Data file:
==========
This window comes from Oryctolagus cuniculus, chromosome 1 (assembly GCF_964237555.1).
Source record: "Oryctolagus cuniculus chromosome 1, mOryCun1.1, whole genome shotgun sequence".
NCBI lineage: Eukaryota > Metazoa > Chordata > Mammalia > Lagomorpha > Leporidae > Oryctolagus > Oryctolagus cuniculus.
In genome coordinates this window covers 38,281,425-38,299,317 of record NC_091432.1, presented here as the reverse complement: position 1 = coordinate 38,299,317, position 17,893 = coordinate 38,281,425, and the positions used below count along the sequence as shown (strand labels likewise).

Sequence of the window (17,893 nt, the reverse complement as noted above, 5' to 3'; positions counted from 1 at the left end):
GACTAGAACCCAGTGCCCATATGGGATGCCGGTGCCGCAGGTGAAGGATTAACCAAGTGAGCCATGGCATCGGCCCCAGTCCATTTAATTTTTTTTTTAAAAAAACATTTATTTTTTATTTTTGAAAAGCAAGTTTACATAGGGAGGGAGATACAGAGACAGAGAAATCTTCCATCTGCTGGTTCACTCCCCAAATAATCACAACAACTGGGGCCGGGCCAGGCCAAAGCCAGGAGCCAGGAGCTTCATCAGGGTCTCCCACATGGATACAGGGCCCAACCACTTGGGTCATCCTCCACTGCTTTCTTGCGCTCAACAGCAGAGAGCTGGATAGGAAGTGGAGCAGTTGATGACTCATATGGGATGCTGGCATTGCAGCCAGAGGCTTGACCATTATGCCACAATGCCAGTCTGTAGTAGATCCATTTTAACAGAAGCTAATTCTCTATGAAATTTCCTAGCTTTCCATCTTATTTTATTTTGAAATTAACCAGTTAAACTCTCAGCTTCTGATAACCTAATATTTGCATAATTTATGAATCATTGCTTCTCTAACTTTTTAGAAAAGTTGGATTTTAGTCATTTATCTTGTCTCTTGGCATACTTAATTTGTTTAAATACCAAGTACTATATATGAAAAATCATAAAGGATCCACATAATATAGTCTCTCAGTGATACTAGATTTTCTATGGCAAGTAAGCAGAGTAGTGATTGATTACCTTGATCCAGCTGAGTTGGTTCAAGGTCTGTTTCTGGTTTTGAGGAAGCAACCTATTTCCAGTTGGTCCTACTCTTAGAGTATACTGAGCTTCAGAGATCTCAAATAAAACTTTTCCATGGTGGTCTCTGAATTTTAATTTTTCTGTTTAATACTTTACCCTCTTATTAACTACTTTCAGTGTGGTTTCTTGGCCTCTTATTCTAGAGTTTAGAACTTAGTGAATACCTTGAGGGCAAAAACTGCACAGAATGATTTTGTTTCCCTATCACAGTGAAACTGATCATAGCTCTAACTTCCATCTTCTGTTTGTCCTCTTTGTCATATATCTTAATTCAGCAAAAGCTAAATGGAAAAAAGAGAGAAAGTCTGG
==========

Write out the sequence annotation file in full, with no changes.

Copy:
This window comes from Oryctolagus cuniculus, chromosome 1 (assembly GCF_964237555.1).
Source record: "Oryctolagus cuniculus chromosome 1, mOryCun1.1, whole genome shotgun sequence".
NCBI lineage: Eukaryota > Metazoa > Chordata > Mammalia > Lagomorpha > Leporidae > Oryctolagus > Oryctolagus cuniculus.
In genome coordinates this window covers 38,281,425-38,299,317 of record NC_091432.1, presented here as the reverse complement: position 1 = coordinate 38,299,317, position 17,893 = coordinate 38,281,425, and the positions used below count along the sequence as shown (strand labels likewise).

Sequence of the window (17,893 nt, the reverse complement as noted above, 5' to 3'; positions counted from 1 at the left end):
GACTAGAACCCAGTGCCCATATGGGATGCCGGTGCCGCAGGTGAAGGATTAACCAAGTGAGCCATGGCATCGGCCCCAGTCCATTTAATTTTTTTTTTAAAAAAACATTTATTTTTTATTTTTGAAAAGCAAGTTTACATAGGGAGGGAGATACAGAGACAGAGAAATCTTCCATCTGCTGGTTCACTCCCCAAATAATCACAACAACTGGGGCCGGGCCAGGCCAAAGCCAGGAGCCAGGAGCTTCATCAGGGTCTCCCACATGGATACAGGGCCCAACCACTTGGGTCATCCTCCACTGCTTTCTTGCGCTCAACAGCAGAGAGCTGGATAGGAAGTGGAGCAGTTGATGACTCATATGGGATGCTGGCATTGCAGCCAGAGGCTTGACCATTATGCCACAATGCCAGTCTGTAGTAGATCCATTTTAACAGAAGCTAATTCTCTATGAAATTTCCTAGCTTTCCATCTTATTTTATTTTGAAATTAACCAGTTAAACTCTCAGCTTCTGATAACCTAATATTTGCATAATTTATGAATCATTGCTTCTCTAACTTTTTAGAAAAGTTGGATTTTAGTCATTTATCTTGTCTCTTGGCATACTTAATTTGTTTAAATACCAAGTACTATATATGAAAAATCATAAAGGATCCACATAATATAGTCTCTCAGTGATACTAGATTTTCTATGGCAAGTAAGCAGAGTAGTGATTGATTACCTTGATCCAGCTGAGTTGGTTCAAGGTCTGTTTCTGGTTTTGAGGAAGCAACCTATTTCCAGTTGGTCCTACTCTTAGAGTATACTGAGCTTCAGAGATCTCAAATAAAACTTTTCCATGGTGGTCTCTGAATTTTAATTTTTCTGTTTAATACTTTACCCTCTTATTAACTACTTTCAGTGTGGTTTCTTGGCCTCTTATTCTAGAGTTTAGAACTTAGTGAATACCTTGAGGGCAAAAACTGCACAGAATGATTTTGTTTCCCTATCACAGTGAAACTGATCATAGCTCTAACTTCCATCTTCTGTTTGTCCTCTTTGTCATATATCTTAATTCAGCAAAAGCTAAATGGAAAAAAGAGAGAAAGTCTGG